In these playoffs, the Celtics have had four players shooting at least 42 percent from behind the three-point line. A good portion of their shot diet consists of threes and jumpers, which the Bucks have always been happy to concede. With both teams trotting out nimble bigs to roam the paint, the battle of the defenses might just come down to which team can make their shots.
The Bucks have always lived and died by their defensive philosophy. They completely shut off the paint at the cost of giving up midrange jumpers. As we saw in the case of DeMar DeRozan, this was a calculated risk. Sometimes the shooters got going; other times, closing out strong was more than sufficient to get them to miss enough jumpers. Over five games, though, it was clear the Bucks locked down their counterparts with aplomb; they had an answer every time, and scorers like LaVine and DeRozan ran out of ways to get their shots off.
Celtics starters versus Milwaukee
|Jayson Tatum||4/14 (28.6%)||16/36 (44.4%)|
|Jaylen Brown||7/11 (63.6%)||7/22 (31.8%)|
|Marcus Smart||0/2 (0.0%)||12/30 (40.0%)|
And even when opposing shot-creators got going, Mike Budenholzer has long silenced his naysayers by showing he can indeed adjust. Whether by running zone or switching, the Bucks still do have the personnel to throw differing coverages to keep opposing scorers honest.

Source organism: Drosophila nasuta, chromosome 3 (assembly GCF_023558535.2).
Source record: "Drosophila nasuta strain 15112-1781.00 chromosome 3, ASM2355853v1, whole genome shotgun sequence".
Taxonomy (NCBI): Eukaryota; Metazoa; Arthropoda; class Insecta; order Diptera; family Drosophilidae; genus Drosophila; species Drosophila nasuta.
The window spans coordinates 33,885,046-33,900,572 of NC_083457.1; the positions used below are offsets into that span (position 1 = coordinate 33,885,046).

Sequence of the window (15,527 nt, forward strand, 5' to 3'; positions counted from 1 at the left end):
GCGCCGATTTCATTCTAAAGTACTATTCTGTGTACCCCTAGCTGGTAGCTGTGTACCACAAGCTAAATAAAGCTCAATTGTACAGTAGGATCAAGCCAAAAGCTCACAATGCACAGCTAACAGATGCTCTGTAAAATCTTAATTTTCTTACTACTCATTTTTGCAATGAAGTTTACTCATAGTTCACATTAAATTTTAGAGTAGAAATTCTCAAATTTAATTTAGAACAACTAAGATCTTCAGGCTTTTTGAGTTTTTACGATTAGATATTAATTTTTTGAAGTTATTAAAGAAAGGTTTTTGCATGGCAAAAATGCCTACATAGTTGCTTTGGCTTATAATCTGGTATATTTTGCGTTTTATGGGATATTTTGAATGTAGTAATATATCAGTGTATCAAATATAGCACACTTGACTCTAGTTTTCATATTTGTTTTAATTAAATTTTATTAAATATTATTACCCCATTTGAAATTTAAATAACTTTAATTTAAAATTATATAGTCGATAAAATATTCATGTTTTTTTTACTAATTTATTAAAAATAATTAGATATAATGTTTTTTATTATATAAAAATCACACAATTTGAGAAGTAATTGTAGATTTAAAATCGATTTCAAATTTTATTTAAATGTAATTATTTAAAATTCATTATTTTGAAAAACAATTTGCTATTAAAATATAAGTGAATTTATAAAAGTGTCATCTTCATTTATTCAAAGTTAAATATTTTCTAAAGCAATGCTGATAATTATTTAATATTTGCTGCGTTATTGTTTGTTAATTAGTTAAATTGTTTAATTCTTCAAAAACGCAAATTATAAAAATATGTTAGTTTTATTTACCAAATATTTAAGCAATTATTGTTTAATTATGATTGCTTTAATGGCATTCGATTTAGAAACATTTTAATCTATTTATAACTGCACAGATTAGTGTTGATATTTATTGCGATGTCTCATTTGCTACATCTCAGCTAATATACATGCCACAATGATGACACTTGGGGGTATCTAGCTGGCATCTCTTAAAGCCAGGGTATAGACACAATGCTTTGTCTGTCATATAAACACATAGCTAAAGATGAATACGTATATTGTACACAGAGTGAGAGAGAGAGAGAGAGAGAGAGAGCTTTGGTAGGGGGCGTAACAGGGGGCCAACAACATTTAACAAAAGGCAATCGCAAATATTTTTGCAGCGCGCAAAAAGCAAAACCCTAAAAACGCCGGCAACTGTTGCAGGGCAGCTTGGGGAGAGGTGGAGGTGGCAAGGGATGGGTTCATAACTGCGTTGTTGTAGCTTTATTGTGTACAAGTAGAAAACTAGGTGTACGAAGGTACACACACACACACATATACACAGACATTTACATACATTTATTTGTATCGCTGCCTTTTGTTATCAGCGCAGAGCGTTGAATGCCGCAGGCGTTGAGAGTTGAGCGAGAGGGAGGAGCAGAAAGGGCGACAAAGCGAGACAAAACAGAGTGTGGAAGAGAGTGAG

Boston recorded the playoff’s third-best offensive rating (119.2) against a Nets team that was hardly equipped on the defensive end and the regular season’s ninth-best offense (113.6). They have the shotmaking to bail them out of tough possessions, but their offense was never just the sum of Brown and Tatum.
The Celtics no doubt have distinct and robust defensive and offensive identities that they can call their own. But don’t discount the effect that solid defenders like Wesley Matthews, Pat Connaughton, and even Jevon Carter can have on Boston’s jumpshot-heavy scorers at the point of attack.
The Bucks have the best player in the matchup
There’s no doubt this series will test the Bucks’ mettle sans their smooth-shooting forward. Fortunately for them, they still have arguably the best player in basketball today. For the past half-decade, the Bucks have luxuriated with the talents of the Greek Freak, whose centrifugal slashing has contorted opposing defenses in a dizzying number of ways.